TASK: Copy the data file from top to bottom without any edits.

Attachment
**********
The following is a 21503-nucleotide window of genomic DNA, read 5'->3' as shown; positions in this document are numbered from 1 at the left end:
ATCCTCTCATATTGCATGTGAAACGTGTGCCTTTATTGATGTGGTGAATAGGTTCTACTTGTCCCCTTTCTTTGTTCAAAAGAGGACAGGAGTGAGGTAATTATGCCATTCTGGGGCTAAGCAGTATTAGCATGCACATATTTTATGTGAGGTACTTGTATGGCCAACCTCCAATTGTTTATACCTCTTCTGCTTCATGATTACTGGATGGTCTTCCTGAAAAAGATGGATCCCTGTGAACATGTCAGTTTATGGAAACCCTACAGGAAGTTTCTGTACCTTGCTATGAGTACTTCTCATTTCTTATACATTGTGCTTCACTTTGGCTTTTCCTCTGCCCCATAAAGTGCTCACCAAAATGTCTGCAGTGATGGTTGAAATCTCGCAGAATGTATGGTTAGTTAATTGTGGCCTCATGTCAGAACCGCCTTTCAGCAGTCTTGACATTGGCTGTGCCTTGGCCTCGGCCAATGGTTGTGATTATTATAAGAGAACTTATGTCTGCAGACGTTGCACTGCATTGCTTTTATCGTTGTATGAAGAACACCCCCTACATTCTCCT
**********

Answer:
The following is a 21503-nucleotide window of genomic DNA, read 5'->3' as shown; positions in this document are numbered from 1 at the left end:
ATCCTCTCATATTGCATGTGAAACGTGTGCCTTTATTGATGTGGTGAATAGGTTCTACTTGTCCCCTTTCTTTGTTCAAAAGAGGACAGGAGTGAGGTAATTATGCCATTCTGGGGCTAAGCAGTATTAGCATGCACATATTTTATGTGAGGTACTTGTATGGCCAACCTCCAATTGTTTATACCTCTTCTGCTTCATGATTACTGGATGGTCTTCCTGAAAAAGATGGATCCCTGTGAACATGTCAGTTTATGGAAACCCTACAGGAAGTTTCTGTACCTTGCTATGAGTACTTCTCATTTCTTATACATTGTGCTTCACTTTGGCTTTTCCTCTGCCCCATAAAGTGCTCACCAAAATGTCTGCAGTGATGGTTGAAATCTCGCAGAATGTATGGTTAGTTAATTGTGGCCTCATGTCAGAACCGCCTTTCAGCAGTCTTGACATTGGCTGTGCCTTGGCCTCGGCCAATGGTTGTGATTATTATAAGAGAACTTATGTCTGCAGACGTTGCACTGCATTGCTTTTATCGTTGTATGAAGAACACCCCCTACATTCTCCT